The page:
The 1,000-plus Japanese companies operating out of the UK are resolutely against a no-deal Brexit, according to the country’s foreign minister.
Taro Kono, Japan’s foreign minister speaking on the BBC’s Today Programme said he was “very concerned” about the implications of a no-deal Brexit and the “very negative impact” it would have on the Japanese companies based in the UK. Speaking ahead of this weekend’s G20 meeting of world leaders in Osaka, he urged the Conservative leadership contenders to avoid a no-deal exit from the EU.
It might not be usual for Japanese politicians to wade into UK politics, but then these are not ‘normal’ times. And with the no-deal Brexit at the heart of the current Conservative leadership contest, between Boris Johnson and Jeremy Hunt, Britain’s position as the gateway to the rest of Europe is set to loom large.
Earlier this week the Society of Motor Manufacturers and Traders, the trade body that represents UK-based car manufacturers, said leaving the EU without a deal would deliver a “knockout blow”, not to mention potentially cause “crippling disruption” to the industry.
According to its analysis, if the 1,100 trucks that deliver the 42 million or so components from the continent to the UK every day were held up for just 24 hours, the resulting stoppages could cost the industry about £50,000 a minute.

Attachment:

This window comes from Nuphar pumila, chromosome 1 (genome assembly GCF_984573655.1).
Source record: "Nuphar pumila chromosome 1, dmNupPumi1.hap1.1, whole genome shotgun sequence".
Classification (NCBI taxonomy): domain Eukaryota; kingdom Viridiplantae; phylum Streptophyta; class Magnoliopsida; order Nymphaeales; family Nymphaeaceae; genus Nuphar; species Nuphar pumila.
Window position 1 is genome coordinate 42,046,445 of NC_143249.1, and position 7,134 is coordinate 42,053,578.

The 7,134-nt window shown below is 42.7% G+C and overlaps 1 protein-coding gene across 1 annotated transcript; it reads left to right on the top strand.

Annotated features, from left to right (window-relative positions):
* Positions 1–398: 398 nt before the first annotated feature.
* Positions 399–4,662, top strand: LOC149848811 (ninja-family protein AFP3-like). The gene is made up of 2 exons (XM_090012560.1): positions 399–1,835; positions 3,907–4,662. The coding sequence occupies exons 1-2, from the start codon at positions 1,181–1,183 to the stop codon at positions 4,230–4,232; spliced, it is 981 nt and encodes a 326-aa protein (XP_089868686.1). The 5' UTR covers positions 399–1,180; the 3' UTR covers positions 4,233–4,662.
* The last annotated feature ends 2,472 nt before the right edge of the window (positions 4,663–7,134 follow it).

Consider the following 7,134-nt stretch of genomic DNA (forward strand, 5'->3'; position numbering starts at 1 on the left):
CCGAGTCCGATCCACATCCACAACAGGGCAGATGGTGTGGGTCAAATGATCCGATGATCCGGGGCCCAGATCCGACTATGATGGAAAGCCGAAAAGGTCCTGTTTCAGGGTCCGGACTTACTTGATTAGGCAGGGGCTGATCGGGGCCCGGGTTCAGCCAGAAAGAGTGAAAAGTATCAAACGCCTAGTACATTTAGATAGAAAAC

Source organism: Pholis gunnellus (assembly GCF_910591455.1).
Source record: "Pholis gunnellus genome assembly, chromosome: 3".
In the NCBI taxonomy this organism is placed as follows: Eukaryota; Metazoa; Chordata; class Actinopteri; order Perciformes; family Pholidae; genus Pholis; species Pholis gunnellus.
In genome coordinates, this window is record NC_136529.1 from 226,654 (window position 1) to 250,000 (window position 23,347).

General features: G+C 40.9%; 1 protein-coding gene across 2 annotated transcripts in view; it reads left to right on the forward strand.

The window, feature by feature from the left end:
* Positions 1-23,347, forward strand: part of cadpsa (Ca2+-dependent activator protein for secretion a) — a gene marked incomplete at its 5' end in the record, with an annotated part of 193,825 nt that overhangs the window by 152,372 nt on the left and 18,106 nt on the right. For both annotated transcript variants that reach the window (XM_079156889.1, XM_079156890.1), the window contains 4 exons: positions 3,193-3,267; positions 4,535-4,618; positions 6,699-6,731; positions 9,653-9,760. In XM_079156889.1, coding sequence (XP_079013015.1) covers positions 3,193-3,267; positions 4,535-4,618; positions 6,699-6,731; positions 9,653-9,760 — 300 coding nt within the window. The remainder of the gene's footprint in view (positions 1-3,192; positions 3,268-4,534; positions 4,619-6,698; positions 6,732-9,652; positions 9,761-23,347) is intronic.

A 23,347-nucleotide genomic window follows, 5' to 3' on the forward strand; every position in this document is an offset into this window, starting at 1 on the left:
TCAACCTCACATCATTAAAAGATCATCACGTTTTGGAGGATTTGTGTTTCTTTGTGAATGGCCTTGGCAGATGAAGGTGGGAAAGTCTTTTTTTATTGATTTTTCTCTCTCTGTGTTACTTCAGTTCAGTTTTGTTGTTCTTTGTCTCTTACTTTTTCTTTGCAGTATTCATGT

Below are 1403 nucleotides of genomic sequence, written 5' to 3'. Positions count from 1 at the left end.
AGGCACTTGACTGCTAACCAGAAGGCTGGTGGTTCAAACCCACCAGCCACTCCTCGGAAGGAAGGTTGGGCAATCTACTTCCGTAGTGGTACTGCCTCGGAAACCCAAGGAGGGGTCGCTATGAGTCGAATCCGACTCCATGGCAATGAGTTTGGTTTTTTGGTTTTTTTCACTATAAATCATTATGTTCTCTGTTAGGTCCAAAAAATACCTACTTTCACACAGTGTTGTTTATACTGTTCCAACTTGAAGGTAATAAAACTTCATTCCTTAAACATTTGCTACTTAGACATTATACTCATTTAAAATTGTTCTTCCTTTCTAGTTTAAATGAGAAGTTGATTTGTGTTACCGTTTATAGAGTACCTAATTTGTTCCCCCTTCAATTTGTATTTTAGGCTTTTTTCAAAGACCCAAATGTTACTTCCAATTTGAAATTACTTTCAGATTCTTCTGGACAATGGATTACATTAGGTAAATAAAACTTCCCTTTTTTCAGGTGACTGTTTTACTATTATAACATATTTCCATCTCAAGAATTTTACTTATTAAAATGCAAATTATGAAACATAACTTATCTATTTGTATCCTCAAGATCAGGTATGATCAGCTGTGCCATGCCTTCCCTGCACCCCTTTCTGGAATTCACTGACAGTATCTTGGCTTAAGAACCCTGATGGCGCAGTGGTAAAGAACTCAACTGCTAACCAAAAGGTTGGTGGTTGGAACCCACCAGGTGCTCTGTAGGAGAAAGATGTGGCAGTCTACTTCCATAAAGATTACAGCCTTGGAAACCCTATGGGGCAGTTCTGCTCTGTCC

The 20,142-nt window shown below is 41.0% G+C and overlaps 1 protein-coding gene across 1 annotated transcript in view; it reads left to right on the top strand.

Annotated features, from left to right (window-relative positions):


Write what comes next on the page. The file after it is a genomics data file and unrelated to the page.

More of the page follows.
For the Japanese to be so concerned is no surprise, as some of their largest car manufacturers operate out of the UK. But their concern should also be of great concern to UK Plc, seeing as the car industry relies so heavily on Japan’s commitment to the UK car industry. Let’s not forget that Britain’s ailing car industry was revived by a raft of inward investment, led by Japanese manufacturers, in the 1980s and 1990s.
Yet already the Brexit effect has made its mark; even if the industry has been careful not to cite a no-deal Brexit as the reason. Japan’s Honda plans to close its Swindon car plant, citing commercial reasons. And Nissan has cancelled production of several vehicle models from its Sunderland plant.
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Beyond Japanese involvement, Ford’s decision to shut its Bridgend factory with the loss of 1,700 jobs in 2020 also highlights the fragility of the UK car industry. So does the situation at Jaguar Land Rover, owned by India’s Tata, which faces questions over the future of its Castle Bromwich plant.
It’s certainly likely to concern investors about where in the world opportunities, growth - and any sort of stability - lies.
I spoke to Ayesha Akbar, manager of the Fidelity Select 50 Balanced Fund, recently about this very issue and the problems such political turmoil generates. She told me how she copes when it comes to running a global portfolio. We discussed everything from trade wars to Brexit and Ayesha explained the stance she takes when it comes to weighing up the risks. Interestingly, she also explained that she’s seeing value emerging close to home, in the UK and also in Europe.
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